Best suited for: Runners who train (or race) fast and prefer a neutral, light, flexible ride and still want conventional cushioning.
Mizuno performance neutral: Wave Sayonara 2 and Wave Hitogami 2.
Both of these shoes virtually disappear on your feet, especially at top speeds. Mizuno has always had exceptional performance trainers and the Sayonara and Hitogami carry on that tradition. The Sayonara 2 is exceptionally light for a shoe which is primarily a trainer, yet it’s well-cushioned and has a touch of support that won’t slow you down. Its heel-to-toe ramp is 10mm which means the heel is slightly lower than conventional training shoes. The Hitogami 2 is the second version of a light racer-trainer (same weight as the Sayonara) which is more geared to the racing spectrum than the Sayonara. Featuring a responsive, smooth ride, the Hitogami also has some inherent support due to its Parallel Wave construction. Its heel-to-toe ramp is slightly lower than the Sayonara. Both shoes are suitable for racing distances through the marathon.
This type of shoe is characterized by lowered heel to toe ramps, minimal amount of cushioning and support. Runners who like minimal shoes prefer the less is more approach.
Best suited for: Runners who prefer extremely light shoes and don’t want the conventional midsole cushioning or heel heights. Biomechanically efficient runners (i.e., they don’t overpronate) who like to train in racing shoes and prefer a good road “feel” and exceptional flexibility.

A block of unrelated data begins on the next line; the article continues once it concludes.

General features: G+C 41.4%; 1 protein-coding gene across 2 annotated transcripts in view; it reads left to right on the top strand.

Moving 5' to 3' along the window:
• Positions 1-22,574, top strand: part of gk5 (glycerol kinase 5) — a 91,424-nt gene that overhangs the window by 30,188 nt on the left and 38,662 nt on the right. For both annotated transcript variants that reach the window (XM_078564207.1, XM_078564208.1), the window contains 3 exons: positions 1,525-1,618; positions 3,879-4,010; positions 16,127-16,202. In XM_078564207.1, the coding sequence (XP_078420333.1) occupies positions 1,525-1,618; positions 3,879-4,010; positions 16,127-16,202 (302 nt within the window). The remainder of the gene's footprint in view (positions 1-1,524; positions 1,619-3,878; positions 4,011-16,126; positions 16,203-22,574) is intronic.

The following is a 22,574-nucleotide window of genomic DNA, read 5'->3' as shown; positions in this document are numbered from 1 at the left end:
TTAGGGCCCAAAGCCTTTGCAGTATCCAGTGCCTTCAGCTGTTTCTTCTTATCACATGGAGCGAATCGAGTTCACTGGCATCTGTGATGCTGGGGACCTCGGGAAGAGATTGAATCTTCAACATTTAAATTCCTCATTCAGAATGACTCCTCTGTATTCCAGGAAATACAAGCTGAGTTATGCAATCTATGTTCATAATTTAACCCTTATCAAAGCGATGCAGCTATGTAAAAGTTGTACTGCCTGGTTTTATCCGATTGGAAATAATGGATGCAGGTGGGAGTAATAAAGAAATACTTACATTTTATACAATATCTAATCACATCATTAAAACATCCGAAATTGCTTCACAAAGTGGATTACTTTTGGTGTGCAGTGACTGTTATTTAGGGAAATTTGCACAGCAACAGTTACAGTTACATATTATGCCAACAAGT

Mizuno performance neutral: Wave Universe 5, Wave Ekiden 9.
Improvements for 2015: The Wave Universe is the lightest shoe on the market, weighing in at an incredible 2.8 ounces for men and 2.2 for women. Although it’s principally a racing shoe, the Universe has a following among minimalist runners who like it’s extremely light, unrestricted ride and sock-like fit. The Universe, which has a heel-to-toe ramp of 3mm, is barefoot running at its best. The Wave Ekiden is also geared for racing, but has also gained wider acceptance as a training shoe because of its light, smooth ride. Its heel-to-toe ramp is 5 mm. Both shoes are best suited for sub-marathon distances.
Racing shoes (or road-racing flats) are designed for the fast turnover of road-racing. Mizuno’s ultra-light racing shoes are the lightest, most flexible shoes with a low-profile midsole and outsole.
Best suited for: Road racers who don’t want (or need) a shoe which will slow them down. Experienced, highly competitive racers do best in flats.
Mizuno performance neutral racing shoes: Wave Universe 5, Wave Ekiden 9 and Wave Hitogami 2.
Trail, off-road shoes:
Off-road shoes have trail-specific designs and added traction for gripping on soft dirt surfaces, rocky trails or snow-covered roads.
Best suited for: Off-road or trail runners who need superior traction, a lightweight ride and good cushioning.
Mizuno performance trail shoes: Wave Kazan, Wave Hayate.
Unlike most trail shoes, the Wave Kazan and Wave Hayate are light and flexible and yet still have the level of cushioning road runners like. Both shoes have outstanding traction (especially in the forefoot to grip steep trails when ascending) and the Wave design provides protection from rocks and trail scree. The Kazan is the most supportive and cushioned of the two, while the Hayate is lighter and has a lower heel height for more performance-oriented trail runners or racers.
Still not sure what type of shoe you need? Use our Precision Fit tool (link) to help you select the right running shoe to match your unique biomechanics.